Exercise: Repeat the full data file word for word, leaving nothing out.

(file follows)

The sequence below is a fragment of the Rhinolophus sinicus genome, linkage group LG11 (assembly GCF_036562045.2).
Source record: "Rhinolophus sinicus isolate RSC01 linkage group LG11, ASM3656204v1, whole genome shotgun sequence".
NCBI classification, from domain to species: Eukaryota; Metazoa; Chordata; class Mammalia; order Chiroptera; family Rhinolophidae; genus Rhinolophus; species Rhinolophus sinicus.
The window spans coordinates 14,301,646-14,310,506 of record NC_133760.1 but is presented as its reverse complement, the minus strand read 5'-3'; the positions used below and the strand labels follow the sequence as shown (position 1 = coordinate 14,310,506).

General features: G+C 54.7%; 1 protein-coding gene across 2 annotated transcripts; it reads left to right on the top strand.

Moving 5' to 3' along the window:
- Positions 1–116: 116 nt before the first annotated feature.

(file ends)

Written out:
The sequence below is a fragment of the Rhinolophus sinicus genome, linkage group LG11 (assembly GCF_036562045.2).
Source record: "Rhinolophus sinicus isolate RSC01 linkage group LG11, ASM3656204v1, whole genome shotgun sequence".
NCBI classification, from domain to species: Eukaryota; Metazoa; Chordata; class Mammalia; order Chiroptera; family Rhinolophidae; genus Rhinolophus; species Rhinolophus sinicus.
The window spans coordinates 14,301,646-14,310,506 of record NC_133760.1 but is presented as its reverse complement, the minus strand read 5'-3'; the positions used below and the strand labels follow the sequence as shown (position 1 = coordinate 14,310,506).

General features: G+C 54.7%; 1 protein-coding gene across 2 annotated transcripts; it reads left to right on the top strand.

Moving 5' to 3' along the window:
- Positions 1–116: 116 nt before the first annotated feature.